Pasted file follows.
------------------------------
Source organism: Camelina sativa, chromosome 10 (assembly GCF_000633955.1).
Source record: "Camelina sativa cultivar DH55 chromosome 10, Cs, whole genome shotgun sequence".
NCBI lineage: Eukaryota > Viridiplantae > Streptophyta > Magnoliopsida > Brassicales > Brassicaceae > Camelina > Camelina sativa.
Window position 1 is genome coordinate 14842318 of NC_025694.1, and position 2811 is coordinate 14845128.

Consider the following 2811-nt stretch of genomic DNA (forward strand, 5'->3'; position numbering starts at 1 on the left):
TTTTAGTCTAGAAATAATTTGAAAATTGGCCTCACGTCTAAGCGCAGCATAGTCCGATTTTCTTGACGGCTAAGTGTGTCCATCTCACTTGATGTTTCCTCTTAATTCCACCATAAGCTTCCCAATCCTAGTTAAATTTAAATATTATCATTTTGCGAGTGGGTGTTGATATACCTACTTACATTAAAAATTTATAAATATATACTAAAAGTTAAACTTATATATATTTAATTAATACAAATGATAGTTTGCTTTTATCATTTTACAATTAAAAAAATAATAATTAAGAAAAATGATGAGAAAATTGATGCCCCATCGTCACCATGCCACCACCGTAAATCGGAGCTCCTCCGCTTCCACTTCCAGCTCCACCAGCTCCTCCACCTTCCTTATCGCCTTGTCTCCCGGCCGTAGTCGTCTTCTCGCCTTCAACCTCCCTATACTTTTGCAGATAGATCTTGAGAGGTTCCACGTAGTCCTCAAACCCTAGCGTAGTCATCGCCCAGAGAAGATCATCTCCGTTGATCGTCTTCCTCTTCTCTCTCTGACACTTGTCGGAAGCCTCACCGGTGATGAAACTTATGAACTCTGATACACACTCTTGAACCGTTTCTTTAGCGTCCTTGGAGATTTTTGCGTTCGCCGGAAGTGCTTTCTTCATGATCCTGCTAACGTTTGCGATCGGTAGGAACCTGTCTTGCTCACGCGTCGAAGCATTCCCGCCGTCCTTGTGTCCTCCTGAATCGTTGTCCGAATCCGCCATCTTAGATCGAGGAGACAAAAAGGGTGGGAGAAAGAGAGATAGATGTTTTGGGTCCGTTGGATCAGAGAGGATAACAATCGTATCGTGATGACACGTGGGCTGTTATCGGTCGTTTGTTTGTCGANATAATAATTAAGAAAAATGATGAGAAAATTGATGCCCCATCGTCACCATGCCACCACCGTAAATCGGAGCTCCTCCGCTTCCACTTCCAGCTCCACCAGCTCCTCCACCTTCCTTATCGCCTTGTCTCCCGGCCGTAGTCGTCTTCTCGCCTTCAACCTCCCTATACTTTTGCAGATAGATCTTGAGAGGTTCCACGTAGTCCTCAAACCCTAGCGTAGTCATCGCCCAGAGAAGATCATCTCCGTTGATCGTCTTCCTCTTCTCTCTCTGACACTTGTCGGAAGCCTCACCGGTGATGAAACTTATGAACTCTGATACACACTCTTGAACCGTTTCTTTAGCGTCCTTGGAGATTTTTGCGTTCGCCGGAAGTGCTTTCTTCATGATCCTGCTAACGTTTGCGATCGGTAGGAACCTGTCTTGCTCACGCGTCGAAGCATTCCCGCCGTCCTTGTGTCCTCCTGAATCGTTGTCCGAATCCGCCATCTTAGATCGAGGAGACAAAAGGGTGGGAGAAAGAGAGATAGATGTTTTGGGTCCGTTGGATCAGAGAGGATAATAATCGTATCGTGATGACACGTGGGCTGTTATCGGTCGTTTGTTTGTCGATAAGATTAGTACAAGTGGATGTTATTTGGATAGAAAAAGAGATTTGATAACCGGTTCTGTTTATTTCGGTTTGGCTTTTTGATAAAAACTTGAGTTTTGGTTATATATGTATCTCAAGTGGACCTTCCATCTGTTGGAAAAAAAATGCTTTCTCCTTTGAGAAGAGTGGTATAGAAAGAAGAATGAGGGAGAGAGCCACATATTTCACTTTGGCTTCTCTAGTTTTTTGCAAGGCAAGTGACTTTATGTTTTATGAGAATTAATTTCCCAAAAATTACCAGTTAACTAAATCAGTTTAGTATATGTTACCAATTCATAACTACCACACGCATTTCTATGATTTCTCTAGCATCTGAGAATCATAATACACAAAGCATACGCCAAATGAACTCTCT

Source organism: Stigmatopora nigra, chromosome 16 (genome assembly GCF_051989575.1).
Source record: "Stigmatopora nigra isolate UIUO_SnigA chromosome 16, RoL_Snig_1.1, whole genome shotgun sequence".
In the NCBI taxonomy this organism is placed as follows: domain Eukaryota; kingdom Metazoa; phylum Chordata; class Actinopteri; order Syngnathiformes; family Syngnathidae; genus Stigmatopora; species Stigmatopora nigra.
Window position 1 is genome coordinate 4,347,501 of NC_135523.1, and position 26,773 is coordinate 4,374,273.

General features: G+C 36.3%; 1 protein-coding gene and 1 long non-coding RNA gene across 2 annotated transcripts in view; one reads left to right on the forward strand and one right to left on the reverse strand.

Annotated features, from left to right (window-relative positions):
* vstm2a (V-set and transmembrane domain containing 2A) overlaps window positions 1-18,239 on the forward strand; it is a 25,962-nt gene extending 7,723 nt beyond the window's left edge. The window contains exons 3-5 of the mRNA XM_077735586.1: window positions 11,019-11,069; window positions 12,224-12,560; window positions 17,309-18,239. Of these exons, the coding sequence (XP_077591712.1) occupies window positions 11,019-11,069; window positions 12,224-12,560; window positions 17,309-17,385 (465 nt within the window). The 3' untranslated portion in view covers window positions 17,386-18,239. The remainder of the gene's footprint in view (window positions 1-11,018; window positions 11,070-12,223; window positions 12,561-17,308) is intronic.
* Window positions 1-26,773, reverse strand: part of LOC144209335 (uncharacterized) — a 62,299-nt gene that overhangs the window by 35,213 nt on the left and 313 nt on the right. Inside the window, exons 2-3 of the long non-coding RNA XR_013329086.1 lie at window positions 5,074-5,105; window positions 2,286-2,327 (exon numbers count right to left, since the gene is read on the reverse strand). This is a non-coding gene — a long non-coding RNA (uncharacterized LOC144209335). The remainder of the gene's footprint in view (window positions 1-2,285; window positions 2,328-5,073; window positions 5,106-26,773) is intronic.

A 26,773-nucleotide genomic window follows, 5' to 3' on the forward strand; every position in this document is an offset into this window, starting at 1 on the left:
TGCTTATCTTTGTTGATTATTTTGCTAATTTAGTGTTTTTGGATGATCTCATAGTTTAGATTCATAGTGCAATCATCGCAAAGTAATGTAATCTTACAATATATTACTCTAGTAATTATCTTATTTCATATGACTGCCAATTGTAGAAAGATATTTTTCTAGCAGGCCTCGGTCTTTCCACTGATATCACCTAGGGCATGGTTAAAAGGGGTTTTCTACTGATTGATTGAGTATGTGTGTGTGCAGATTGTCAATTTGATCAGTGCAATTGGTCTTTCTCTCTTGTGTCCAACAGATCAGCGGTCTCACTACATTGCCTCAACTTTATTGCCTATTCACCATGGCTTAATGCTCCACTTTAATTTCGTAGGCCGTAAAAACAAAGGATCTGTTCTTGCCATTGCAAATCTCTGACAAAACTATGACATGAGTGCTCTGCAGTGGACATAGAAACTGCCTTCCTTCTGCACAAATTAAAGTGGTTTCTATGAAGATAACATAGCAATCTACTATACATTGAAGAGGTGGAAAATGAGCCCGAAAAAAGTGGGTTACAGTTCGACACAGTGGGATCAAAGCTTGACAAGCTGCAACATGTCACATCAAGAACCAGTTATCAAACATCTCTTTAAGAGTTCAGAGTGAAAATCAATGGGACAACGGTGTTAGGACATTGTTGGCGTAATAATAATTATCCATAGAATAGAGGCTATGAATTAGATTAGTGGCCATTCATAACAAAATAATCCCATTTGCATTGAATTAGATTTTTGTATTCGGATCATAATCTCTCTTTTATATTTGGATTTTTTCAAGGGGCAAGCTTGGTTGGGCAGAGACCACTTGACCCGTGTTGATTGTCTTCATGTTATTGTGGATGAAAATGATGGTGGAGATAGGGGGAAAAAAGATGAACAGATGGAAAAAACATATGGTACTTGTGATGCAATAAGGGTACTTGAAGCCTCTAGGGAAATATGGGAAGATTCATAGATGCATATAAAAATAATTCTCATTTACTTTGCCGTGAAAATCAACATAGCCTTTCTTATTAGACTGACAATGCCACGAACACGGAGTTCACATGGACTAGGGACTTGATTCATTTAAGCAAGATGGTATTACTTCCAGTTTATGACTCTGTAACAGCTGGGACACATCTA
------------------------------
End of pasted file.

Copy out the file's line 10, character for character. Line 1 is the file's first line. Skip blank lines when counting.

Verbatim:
Window position 1 is genome coordinate 4,347,501 of NC_135523.1, and position 26,773 is coordinate 4,374,273.